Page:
After Kansas, we headed on to Colorado, to thinner air and bigger adventures. We spent a couple of days camping at Twin Lakes with our friends, the Wienses. At close to 10,000 ft. elevation, the nights dipped into the mid-30s, leaving our tent-camping friends a little chilled in the mornings; but the thermostatically-controlled propane heat in the van kept us toasty warm.
On our way back to the Denver suburbs, we stopped for one of our favorite pizzas at Beau Jo’s in Idaho Springs. Making our way through some construction detours, we soon found ourselves being pulled over and ticketed for rolling through a temporary stop sign – which neither Betsy nor I ever saw (we still question its existence). After a few choice comments to the officer about the targeting of out-of-state license plates (we had watched locals fly through another stop sign for 10 minutes while the officer prepared our citation), we accepted that this lunch detour was going to cost us an additional $90 and 4 points on my license. Beau Jo’s pizza wasn’t as good as we remembered.
That night, we got a chance to interview Carrie, a friend of Jeff and Karen Wiens. She is a speech pathologist in Denver, and a very liberal, anti-Trump voter. It was a good talk, but the most interesting part was what happened the next day. Carrie was so inspired by our journey and project, she started engaging people at the dog park the next morning. She was telling two strangers what we were doing, assuming they were as anti-Trump as she was. Turns out they were both Trump supporters. So, she engaged them, and it was great. She asked them if they would vote for him again now. The man said, “He’s been a big disappointment, and I don’t know if I could vote for him again.” The woman said, “I would vote for him again, because anything is better than Hillary.” Carrie was perplexed, but all energized about having a conversation like that! Communication scholar, the late Barnett Pearce, used to say, “Every conversation has an afterlife.” Sometimes we may not accomplish as much as we’d like in a discussion; but it may ripple outward, beyond the scope of our control. We keep meeting people who have been talking to others about our project. That’s the real goal: getting people excited and hopeful about engaging dialogue.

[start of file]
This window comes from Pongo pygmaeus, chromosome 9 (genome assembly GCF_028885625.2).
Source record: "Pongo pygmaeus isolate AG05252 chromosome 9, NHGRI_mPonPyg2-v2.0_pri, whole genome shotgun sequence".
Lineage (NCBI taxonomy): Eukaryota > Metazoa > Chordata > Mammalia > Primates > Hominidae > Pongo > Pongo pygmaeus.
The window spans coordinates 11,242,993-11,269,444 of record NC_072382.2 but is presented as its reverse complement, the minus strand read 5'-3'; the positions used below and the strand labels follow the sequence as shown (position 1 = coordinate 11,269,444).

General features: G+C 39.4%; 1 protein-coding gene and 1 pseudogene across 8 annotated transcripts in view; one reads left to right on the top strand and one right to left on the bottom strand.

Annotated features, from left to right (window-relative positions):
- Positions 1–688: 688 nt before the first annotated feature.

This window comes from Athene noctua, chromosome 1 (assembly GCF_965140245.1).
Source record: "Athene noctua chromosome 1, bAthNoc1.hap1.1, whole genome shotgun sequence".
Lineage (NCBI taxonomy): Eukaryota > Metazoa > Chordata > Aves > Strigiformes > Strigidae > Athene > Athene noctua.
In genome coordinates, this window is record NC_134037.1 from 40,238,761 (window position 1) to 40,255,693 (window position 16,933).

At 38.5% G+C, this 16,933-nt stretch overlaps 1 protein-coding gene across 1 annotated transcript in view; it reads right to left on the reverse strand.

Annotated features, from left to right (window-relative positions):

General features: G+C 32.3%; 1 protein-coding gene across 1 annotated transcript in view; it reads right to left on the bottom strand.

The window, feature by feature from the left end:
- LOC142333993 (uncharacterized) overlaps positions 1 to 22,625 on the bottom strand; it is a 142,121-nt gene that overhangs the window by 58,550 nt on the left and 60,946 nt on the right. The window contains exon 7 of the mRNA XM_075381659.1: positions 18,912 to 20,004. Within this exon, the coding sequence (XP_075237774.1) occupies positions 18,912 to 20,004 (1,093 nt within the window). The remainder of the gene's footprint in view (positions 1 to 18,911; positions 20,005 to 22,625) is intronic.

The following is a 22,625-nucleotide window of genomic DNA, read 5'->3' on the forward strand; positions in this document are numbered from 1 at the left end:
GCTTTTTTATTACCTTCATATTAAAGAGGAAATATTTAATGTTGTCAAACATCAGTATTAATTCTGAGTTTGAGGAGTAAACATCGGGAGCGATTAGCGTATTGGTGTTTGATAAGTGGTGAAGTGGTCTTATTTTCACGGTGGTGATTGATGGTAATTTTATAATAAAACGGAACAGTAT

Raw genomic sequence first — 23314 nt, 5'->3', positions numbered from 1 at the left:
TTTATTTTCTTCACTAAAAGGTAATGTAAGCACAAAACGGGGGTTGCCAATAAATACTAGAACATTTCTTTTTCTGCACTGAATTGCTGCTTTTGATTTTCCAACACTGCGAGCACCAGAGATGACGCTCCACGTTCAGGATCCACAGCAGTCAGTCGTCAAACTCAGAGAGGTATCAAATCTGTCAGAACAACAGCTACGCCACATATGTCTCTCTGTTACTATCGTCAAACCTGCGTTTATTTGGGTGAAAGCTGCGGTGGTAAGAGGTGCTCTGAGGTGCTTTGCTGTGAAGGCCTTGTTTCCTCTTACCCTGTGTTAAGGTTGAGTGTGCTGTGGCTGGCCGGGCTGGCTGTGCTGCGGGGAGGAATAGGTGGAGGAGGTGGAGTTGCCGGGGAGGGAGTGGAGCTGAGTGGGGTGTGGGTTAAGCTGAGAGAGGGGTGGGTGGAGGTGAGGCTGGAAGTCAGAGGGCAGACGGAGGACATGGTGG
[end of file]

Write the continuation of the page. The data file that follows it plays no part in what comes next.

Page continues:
We took a day trip up to Ft. Collins, where we spent part of the day with some friends, the Weatherhoggs, from our old neighborhood in Springfield. Konrad is originally from Scotland. He told us an interesting story about how the presidential campaign affected him. He had been thinking about getting his U.S. citizenship. When he saw Trump rising in popularity, and the aggressive nationalism in his rhetoric, Konrad decided to expedite things and get his citizenship test completed sooner rather than later. He did. He’s a citizen of the United States now. Some of his neighbors in Ft. Collins are foreign nationals, who have begun applying for citizenship since the election. They are looking at months, even years before they will be approved.
We left Denver and had a good couple of days with Zack and Kathryn Pettijohn in Aztec, NM. Zack has taught art at the local high school for 20 years. We are talking about coming back to Aztec, so Zack can arrange an opportunity for us to talk to some native people who live on the reservation. It didn’t seem like something we could just walk in and do without an introduction.
Now we are in Santa Fe, parked in the driveway of my second cousin Pam, and her partner, Maggi. We are going see what kind of trouble we can get into here. We leave for Flagstaff on Sunday.
Featured on the traveling playlist: new Jason Isbell, new Gorillaz, old Joni Mitchell, and old John Coltrane.
4 thoughts on “HIGH CLIMBS AND MISDEMEANORS”
One of our conversations I remember is you telling me you could talk you way out of any ticket. I thought it was funny the first thing I see is what I remember most about you.
I found your blog through the paper this morning. We are looking forward to following your trip. I sure I can learn something from your adventures.
Ha! Yeah, I’m losing my touch. Good to hear from you, Randy.
I taught at SBU in the 80’s. I’ll be following your trip and will be interested in your discoveries. It was an interesting and troubling campaign and I too was shocked at the outcome. I talked with many about their reasons for their choices
on both sides of the election. Most who voted for Trump did so in spite of his troubling character because of their fear of a more liberal Supreme Court.
Good to meet you, Barbara! Feel free to share any insights you’ve picked up in your conversations.